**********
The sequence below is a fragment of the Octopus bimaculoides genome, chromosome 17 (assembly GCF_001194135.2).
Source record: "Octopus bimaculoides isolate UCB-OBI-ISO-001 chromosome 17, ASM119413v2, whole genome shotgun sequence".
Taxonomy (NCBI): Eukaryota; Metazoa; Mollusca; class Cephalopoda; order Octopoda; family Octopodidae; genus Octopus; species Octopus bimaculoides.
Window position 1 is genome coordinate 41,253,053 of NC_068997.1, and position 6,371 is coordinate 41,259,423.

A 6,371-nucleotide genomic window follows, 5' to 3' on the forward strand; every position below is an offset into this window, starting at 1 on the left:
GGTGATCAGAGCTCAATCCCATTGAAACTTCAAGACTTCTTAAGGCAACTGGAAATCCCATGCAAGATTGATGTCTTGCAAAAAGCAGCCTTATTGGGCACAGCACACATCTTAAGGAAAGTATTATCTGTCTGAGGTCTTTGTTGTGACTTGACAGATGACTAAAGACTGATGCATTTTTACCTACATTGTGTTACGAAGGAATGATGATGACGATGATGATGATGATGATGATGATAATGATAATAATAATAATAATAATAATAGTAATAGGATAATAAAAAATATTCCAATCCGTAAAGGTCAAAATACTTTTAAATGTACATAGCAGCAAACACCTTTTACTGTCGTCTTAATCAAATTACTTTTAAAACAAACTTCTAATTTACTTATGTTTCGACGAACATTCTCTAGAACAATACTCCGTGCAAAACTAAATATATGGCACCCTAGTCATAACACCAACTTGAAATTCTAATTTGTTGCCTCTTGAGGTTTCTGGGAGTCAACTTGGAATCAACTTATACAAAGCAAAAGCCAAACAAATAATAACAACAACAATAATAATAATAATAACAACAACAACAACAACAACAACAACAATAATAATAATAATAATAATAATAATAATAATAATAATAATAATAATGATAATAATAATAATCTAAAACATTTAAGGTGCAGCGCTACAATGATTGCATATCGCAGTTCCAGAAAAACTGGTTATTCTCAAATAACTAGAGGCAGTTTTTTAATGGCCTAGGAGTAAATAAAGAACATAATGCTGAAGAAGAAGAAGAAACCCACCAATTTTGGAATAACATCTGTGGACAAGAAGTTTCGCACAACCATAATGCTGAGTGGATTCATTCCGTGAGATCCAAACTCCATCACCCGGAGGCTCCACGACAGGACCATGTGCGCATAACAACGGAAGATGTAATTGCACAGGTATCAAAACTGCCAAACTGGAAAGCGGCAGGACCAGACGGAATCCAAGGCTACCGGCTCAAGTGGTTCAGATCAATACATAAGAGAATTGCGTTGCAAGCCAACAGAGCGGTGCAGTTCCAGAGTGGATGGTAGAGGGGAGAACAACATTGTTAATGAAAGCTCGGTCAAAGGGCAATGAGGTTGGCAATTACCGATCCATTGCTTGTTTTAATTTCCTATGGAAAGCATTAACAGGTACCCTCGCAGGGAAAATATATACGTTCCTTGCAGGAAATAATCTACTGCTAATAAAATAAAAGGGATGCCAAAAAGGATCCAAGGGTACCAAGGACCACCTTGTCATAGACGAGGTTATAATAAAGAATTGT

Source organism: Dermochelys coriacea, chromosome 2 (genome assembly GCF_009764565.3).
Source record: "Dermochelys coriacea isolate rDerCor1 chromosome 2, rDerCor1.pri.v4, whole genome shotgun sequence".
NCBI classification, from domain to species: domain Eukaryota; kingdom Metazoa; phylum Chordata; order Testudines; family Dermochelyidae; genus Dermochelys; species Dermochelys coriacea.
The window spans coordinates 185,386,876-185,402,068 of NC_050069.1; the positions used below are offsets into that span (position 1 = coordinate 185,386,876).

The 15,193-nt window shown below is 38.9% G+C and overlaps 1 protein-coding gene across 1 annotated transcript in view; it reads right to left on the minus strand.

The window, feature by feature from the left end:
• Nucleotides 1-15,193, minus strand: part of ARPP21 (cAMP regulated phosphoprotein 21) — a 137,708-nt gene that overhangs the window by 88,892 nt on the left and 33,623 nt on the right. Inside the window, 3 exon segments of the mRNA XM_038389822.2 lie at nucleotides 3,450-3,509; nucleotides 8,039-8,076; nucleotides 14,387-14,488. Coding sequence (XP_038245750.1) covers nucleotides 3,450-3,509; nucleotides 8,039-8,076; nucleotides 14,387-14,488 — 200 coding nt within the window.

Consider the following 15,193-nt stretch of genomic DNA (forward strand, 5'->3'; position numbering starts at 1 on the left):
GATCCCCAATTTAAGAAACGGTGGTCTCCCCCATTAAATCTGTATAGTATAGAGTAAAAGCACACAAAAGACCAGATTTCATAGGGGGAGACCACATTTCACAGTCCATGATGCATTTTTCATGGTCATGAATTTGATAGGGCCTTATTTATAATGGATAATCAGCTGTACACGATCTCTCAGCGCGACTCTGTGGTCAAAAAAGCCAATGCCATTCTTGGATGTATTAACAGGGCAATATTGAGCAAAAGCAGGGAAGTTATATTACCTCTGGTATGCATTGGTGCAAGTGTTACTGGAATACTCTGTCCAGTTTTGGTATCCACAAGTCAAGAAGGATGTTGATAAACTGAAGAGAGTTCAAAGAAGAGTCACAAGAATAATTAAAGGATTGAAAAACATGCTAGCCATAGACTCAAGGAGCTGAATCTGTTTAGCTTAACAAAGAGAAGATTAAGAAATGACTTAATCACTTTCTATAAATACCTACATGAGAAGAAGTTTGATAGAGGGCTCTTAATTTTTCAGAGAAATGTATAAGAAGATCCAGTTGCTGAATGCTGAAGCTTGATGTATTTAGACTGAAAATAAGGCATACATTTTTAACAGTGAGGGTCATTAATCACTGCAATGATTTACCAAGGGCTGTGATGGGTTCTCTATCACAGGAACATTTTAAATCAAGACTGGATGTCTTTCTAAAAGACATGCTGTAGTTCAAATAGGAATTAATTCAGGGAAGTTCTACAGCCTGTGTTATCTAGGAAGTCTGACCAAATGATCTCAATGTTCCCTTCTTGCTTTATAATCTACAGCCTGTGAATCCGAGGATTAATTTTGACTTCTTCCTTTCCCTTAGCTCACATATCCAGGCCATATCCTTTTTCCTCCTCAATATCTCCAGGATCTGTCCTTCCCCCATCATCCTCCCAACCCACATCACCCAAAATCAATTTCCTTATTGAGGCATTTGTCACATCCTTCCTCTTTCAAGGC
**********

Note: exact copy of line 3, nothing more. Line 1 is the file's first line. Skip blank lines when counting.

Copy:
Taxonomy (NCBI): Eukaryota; Metazoa; Mollusca; class Cephalopoda; order Octopoda; family Octopodidae; genus Octopus; species Octopus bimaculoides.